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Art Deco: The Moderne

Although the style of decorative arts of the 1920s is often referred to as "Art Deco," it was known in that period as "moderne." Moderne referred to sleek modern styling, abstract patterning, and the use of the simple, abstract flower that had its origins in Charles Rennie Mackintosh's designs of the early 20th century. The style was renamed "Art Deco" in the 1940s by critics who extracted part of the title of the huge Paris decorative arts exposition of 1925, the Exposition des Arts Décoratifs et Industriels Modernes. Sometimes thought of as the exposition that brought the moderne style to America, it actually marked the beginning of the end of the style, as demonstrated by the textiles found in the Tirocchi shop. Late in the 1920s, two new approaches replaced it: the Machine Age aesthetic, based on the shiny metals of machines, and the purist International Style of the Bauhaus in Germany and French architect le Corbusier.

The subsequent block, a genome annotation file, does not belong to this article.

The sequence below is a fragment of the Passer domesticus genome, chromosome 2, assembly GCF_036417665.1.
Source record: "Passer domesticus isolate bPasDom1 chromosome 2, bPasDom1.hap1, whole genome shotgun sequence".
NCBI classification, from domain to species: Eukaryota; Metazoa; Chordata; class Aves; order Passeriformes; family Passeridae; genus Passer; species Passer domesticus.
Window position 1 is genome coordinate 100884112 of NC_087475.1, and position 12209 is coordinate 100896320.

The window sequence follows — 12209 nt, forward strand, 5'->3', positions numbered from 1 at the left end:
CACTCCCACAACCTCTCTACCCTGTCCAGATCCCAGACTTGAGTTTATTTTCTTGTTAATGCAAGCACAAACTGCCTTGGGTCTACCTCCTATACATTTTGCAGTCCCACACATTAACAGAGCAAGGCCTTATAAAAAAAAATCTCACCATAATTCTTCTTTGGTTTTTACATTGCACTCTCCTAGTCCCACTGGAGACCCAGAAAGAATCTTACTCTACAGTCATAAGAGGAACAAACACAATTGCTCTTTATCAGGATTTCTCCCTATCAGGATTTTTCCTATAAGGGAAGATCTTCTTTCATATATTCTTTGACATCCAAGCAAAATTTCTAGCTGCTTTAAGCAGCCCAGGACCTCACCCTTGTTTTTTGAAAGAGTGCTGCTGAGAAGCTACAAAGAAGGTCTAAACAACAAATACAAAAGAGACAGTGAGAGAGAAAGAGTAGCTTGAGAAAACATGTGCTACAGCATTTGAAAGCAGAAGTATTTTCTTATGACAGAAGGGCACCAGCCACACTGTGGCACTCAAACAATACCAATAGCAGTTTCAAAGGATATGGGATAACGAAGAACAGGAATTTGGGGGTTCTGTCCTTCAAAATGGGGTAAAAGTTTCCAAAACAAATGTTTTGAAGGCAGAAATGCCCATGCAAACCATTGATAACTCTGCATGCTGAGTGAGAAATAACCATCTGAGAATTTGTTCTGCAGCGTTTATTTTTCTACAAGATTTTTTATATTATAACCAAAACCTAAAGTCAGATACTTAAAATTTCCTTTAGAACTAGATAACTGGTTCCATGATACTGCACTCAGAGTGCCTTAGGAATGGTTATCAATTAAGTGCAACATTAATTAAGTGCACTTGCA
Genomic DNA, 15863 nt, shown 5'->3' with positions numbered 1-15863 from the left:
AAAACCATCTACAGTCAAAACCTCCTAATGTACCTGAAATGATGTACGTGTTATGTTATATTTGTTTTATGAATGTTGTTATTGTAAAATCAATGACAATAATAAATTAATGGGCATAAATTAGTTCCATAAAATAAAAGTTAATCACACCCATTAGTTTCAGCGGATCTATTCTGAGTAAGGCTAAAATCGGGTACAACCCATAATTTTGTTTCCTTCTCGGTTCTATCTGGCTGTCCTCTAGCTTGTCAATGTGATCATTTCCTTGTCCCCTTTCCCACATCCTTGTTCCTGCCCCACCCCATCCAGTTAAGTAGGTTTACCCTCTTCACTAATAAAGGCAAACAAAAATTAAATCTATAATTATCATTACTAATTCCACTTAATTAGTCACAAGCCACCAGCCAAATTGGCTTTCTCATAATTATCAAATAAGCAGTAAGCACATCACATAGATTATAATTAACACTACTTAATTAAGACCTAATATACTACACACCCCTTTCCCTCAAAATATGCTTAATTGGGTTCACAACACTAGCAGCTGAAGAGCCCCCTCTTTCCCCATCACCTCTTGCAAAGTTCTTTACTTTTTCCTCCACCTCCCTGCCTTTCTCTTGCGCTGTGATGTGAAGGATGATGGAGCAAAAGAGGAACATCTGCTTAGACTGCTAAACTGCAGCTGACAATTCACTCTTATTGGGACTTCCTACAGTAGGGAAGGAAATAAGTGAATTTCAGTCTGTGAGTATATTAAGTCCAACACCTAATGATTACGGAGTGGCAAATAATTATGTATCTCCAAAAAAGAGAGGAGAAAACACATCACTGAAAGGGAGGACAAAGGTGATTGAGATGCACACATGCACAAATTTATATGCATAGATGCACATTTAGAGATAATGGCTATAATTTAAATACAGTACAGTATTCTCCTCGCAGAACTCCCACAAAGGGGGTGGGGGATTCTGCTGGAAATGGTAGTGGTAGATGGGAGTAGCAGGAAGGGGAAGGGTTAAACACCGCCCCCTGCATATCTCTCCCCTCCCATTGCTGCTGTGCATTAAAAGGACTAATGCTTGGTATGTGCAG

Lace length Cotton, net border
Silk length Length with tulips
Length with ovals Green velvet coat
  Sequin dress
  Flower motif dress


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